Love these parts of Lou Barnes’ weekly column:

The elephant in the room, who cannot be mentioned in polite company: We gave mortgages to a few million households with deficient long-term financial behaviors, hopelessly incompatible with home ownership …

… Fairness aside (deeply unfair to families who tough out this cycle), two realities will defy the new efforts [to prevent foreclosures]. First, write-down/recast will leave these households still with no equity, no upside to defend, and new monthly payments still higher than rent on equivalent housing. That ownership-rent gap has gaped throughout the cycle. The good news for a foreclosed family: Replacement housing is cheap and plentiful.

Those in authority demanding foreclosure rescue, Barney Frank and most of Congress, joined by compassionate Americans, cannot conceive the financials of a 575 FICO subprime applicant: a dozen or more late payments, several defaulted loans, and a large mass of consumer debt outstanding; poor job stability (temporary, seasonal, intermittent, commissioned sales); also no money, no savings, retirement or otherwise, often tens of thousands in consumer debt, huge negative net worth … before purchase.

Bring on the short sales, foreclosures
Commentary: Tough love is what housing market needs
By Lou Barnes, Inman News

Mortgage rates are sliding below 6 percent on a stock market fade, that in turn caused by credit crunch reality: Fear of big-firm dominoes is past, but credit will be scarce and expensive for another year or more. No dominoes, but many, many shoes yet to drop.

Now $125 oil and resulting inflation has everybody rattled, blowing ultimate-top forecasts to $150-$200 (which means nobody knows). Central bankers worldwide are linked by euphemism: “We are prepared to deal with inflation as necessary.” However, they can’t deal with it by issuing rules, enforcing regulation, passing legislation, or spraying Raid! or Agent Orange.

There are only two ways out.

The first, underway: Exert monetary restraint and hope to blazes that a gentle global slowdown leads to a collapse of overshot commodity prices. Despite rate cuts and lending-of-last-resort, even our Fed is on the tight side. If that doesn’t work, turn to the Grim Reaper of economics: Central banks must “destroy demand.” Not since Paul Volcker stood on the brakes from ’79-’82.

A third way: Politicians can undercut the central bankers. A good start: Suggest that gasoline prices are too high. Our leaders may not be willing to tell the people the truth, but markets will. American energy imports fell by about 2 percent last year, but consumption in the China/India/Russia/Middle East bloc (same-size market) rose by 4 percent. U.S. coal was $45/ton last year and is now $99; natural gas is up 45 percent, and it’s spring, not winter.

Congress, federal agencies, including the Fed, and local governments agree on the need for a big, new effort to prevent foreclosures, with White House opposition more on fine points of style than purpose. I fear that these measures — any measures — will fail and distract from effective means to soften the housing landing.

The elephant in the room, who cannot be mentioned in polite company: We gave mortgages to a few million households with deficient long-term financial behaviors, hopelessly incompatible with home ownership.

That’s a hell of a thing to say about fellow citizens, but it is the case. “Subprime” by definition meant below the minimum standards of the FHA. Roughly $1.5 trillion will default: half of subprime and a like amount of the worst of alt-A.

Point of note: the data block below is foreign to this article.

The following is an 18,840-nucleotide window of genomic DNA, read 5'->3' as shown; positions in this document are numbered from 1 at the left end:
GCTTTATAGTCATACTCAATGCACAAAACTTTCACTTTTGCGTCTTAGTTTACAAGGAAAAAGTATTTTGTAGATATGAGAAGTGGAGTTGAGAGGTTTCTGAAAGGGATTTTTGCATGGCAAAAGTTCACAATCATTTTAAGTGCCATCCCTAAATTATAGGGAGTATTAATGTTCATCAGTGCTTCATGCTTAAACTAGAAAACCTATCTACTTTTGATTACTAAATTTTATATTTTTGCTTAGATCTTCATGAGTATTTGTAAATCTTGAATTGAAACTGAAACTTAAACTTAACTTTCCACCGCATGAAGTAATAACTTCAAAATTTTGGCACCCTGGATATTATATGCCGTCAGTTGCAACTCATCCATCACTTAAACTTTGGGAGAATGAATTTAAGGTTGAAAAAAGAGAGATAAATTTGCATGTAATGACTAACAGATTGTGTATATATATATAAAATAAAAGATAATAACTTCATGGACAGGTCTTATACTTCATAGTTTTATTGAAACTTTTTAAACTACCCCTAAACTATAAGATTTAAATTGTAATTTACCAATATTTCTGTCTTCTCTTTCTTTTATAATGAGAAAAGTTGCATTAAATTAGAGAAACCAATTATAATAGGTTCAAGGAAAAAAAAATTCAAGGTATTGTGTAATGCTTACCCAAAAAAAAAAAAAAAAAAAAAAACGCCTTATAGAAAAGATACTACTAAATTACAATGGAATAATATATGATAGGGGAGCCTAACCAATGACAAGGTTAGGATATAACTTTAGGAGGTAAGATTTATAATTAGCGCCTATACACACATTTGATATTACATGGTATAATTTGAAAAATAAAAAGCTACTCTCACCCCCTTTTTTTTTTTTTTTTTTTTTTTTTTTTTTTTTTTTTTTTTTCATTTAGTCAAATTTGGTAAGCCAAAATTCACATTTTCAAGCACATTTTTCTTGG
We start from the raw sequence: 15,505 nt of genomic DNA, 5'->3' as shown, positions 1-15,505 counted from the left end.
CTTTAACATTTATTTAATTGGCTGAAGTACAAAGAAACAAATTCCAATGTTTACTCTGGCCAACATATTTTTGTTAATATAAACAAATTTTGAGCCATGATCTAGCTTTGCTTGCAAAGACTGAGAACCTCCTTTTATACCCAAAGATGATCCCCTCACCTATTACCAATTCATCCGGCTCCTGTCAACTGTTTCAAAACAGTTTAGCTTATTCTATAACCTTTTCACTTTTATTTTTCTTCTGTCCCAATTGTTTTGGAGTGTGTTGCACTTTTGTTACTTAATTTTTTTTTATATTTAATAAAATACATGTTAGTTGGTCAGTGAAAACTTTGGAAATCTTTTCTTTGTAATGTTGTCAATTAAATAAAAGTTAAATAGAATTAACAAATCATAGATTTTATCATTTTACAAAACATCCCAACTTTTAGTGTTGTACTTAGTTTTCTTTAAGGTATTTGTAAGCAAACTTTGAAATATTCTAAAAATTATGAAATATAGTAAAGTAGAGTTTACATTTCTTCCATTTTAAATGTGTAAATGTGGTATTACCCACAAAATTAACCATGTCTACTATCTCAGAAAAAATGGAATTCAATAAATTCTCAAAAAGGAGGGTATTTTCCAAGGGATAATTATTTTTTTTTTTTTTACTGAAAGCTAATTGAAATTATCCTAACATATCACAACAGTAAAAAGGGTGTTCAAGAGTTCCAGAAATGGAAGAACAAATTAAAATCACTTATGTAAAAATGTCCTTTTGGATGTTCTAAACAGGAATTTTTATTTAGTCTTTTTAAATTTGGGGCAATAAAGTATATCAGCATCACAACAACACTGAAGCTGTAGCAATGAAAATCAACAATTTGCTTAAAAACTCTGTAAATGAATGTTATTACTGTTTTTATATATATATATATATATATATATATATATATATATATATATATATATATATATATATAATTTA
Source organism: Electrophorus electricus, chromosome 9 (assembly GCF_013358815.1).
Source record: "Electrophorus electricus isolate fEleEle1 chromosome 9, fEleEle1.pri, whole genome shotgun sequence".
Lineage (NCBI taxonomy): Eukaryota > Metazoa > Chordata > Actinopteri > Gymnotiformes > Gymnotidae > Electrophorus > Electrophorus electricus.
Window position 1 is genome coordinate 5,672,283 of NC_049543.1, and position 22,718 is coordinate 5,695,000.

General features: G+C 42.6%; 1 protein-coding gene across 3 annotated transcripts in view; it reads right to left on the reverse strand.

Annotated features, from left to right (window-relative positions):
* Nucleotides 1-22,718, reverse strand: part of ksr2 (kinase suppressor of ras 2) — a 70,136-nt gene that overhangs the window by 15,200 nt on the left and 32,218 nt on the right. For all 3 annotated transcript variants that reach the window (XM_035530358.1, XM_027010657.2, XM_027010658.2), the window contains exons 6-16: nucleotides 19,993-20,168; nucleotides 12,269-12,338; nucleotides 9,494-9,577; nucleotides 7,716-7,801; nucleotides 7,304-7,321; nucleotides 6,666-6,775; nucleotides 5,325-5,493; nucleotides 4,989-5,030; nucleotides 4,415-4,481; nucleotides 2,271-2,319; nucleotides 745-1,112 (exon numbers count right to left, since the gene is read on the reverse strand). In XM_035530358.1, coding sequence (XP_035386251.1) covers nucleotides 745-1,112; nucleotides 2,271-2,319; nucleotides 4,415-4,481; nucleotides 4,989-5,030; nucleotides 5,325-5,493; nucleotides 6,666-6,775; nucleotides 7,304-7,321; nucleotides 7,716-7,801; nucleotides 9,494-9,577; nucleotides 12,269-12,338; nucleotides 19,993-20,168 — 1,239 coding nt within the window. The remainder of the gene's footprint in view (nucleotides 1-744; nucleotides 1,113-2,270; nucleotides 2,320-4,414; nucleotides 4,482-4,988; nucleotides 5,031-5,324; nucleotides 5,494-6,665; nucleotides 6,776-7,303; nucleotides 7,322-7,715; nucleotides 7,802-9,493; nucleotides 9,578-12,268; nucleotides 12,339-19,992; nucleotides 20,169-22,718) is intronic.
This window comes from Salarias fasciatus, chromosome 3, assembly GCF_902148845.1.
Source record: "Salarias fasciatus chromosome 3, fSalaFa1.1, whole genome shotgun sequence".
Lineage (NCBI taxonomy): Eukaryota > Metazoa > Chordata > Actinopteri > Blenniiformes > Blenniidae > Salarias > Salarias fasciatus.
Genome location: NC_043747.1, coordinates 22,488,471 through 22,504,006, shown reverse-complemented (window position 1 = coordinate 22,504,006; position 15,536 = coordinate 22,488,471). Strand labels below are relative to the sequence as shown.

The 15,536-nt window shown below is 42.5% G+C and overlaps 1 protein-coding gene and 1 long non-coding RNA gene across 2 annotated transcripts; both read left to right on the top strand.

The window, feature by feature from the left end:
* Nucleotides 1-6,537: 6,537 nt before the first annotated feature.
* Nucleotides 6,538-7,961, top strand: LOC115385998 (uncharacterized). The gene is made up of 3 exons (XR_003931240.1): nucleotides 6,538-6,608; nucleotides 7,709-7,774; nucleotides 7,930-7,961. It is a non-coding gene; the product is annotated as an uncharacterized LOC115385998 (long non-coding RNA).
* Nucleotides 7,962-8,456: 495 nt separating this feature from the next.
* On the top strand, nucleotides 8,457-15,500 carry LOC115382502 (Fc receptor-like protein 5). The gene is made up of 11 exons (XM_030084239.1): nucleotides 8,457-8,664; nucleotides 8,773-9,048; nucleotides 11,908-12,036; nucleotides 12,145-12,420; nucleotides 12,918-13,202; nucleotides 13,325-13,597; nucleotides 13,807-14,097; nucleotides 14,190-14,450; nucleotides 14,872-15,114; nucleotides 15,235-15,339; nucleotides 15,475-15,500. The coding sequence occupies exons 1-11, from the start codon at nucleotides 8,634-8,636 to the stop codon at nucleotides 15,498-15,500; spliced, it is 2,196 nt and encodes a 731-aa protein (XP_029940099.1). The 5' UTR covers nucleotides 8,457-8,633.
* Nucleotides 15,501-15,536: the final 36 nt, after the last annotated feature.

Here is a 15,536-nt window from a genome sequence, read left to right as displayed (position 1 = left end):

A year of all-out foreclosure prevention by traditional means has failed: recasting, forbearing, capitalizing interest, refinancing, canceling adjustment … all. The new measures include writing down loans to the level of fallen market value and refinancing the remainder. Fairness aside (deeply unfair to families who tough out this cycle), two realities will defy the new efforts. First, write-down/recast will leave these households still with no equity, no upside to defend, and new monthly payments still higher than rent on equivalent housing. That ownership-rent gap has gaped throughout the cycle. The good news for a foreclosed family: Replacement housing is cheap and plentiful.

Those in authority demanding foreclosure rescue, Barney Frank and most of Congress, joined by compassionate Americans, cannot conceive the financials of a 575 FICO subprime applicant: a dozen or more late payments, several defaulted loans, and a large mass of consumer debt outstanding; poor job stability (temporary, seasonal, intermittent, commissioned sales); also no money, no savings, retirement or otherwise, often tens of thousands in consumer debt, huge negative net worth … before purchase.

“But, you bailed out Wall Street — why can’t you do the same for these people facing foreclosure?”

Bear Stearns was not “bailed out.” It was liquidated in an orderly manner.

Wise, tough-love policies would encourage rapid recycling of foreclosures, enabling quick acceptance of short-sale offers by servicers terrified of value second-guessing, and above all, making financing available for strong households to buy the foreclosures. The marketplace can absorb the volume, but it needs help. Orderly liquidation.

(Before you come after me with tar and feathers, know that my mother lost her Ada, Okla., home as a teenager in the 1930s. I know what foreclosure means.)

Lou Barnes is a mortgage broker and nationally syndicated columnist based in Boulder, Colo. He can be reached at lbarnes@boulderwest.com.

Copyright 2008 Lou Barnes

All rights reserved. This article may not be used or reproduced in any manner whatsoever, in part or in whole, without written permission of Inman News. Use of this article without permission is a violation of federal copyright law.

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